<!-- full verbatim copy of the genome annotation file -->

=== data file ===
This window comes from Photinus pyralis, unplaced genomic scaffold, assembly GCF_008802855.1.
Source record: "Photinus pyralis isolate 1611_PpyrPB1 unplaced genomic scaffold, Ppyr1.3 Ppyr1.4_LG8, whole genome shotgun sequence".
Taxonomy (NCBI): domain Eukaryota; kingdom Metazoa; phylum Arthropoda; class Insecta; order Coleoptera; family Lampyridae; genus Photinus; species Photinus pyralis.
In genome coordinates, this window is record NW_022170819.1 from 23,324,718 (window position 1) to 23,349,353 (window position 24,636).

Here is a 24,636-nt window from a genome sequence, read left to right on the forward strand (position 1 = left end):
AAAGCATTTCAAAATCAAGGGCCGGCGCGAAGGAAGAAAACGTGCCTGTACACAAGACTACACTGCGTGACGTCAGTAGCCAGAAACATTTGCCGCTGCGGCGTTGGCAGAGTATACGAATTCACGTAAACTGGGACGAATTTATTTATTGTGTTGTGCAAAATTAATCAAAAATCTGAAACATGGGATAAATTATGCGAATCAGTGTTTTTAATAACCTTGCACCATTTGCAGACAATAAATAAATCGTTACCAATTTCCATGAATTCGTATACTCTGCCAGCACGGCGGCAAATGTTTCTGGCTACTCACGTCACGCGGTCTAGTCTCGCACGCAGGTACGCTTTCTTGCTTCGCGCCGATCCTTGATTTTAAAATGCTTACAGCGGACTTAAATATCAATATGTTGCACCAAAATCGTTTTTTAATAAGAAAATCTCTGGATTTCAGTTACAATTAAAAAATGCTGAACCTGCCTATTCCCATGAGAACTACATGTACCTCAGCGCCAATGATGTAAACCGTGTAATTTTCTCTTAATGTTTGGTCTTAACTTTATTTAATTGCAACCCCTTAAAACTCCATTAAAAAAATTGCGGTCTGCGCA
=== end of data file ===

This window comes from Photinus pyralis, unplaced genomic scaffold, assembly GCF_008802855.1.
Source record: "Photinus pyralis isolate 1611_PpyrPB1 unplaced genomic scaffold, Ppyr1.3 Ppyr1.4_LG8, whole genome shotgun sequence".
Taxonomy (NCBI): domain Eukaryota; kingdom Metazoa; phylum Arthropoda; class Insecta; order Coleoptera; family Lampyridae; genus Photinus; species Photinus pyralis.
In genome coordinates, this window is record NW_022170819.1 from 23,324,718 (window position 1) to 23,349,353 (window position 24,636).

Here is a 24,636-nt window from a genome sequence, read left to right on the forward strand (position 1 = left end):
AAAGCATTTCAAAATCAAGGGCCGGCGCGAAGGAAGAAAACGTGCCTGTACACAAGACTACACTGCGTGACGTCAGTAGCCAGAAACATTTGCCGCTGCGGCGTTGGCAGAGTATACGAATTCACGTAAACTGGGACGAATTTATTTATTGTGTTGTGCAAAATTAATCAAAAATCTGAAACATGGGATAAATTATGCGAATCAGTGTTTTTAATAACCTTGCACCATTTGCAGACAATAAATAAATCGTTACCAATTTCCATGAATTCGTATACTCTGCCAGCACGGCGGCAAATGTTTCTGGCTACTCACGTCACGCGGTCTAGTCTCGCACGCAGGTACGCTTTCTTGCTTCGCGCCGATCCTTGATTTTAAAATGCTTACAGCGGACTTAAATATCAATATGTTGCACCAAAATCGTTTTTTAATAAGAAAATCTCTGGATTTCAGTTACAATTAAAAAATGCTGAACCTGCCTATTCCCATGAGAACTACATGTACCTCAGCGCCAATGATGTAAACCGTGTAATTTTCTCTTAATGTTTGGTCTTAACTTTATTTAATTGCAACCCCTTAAAACTCCATTAAAAAAATTGCGGTCTGCGCA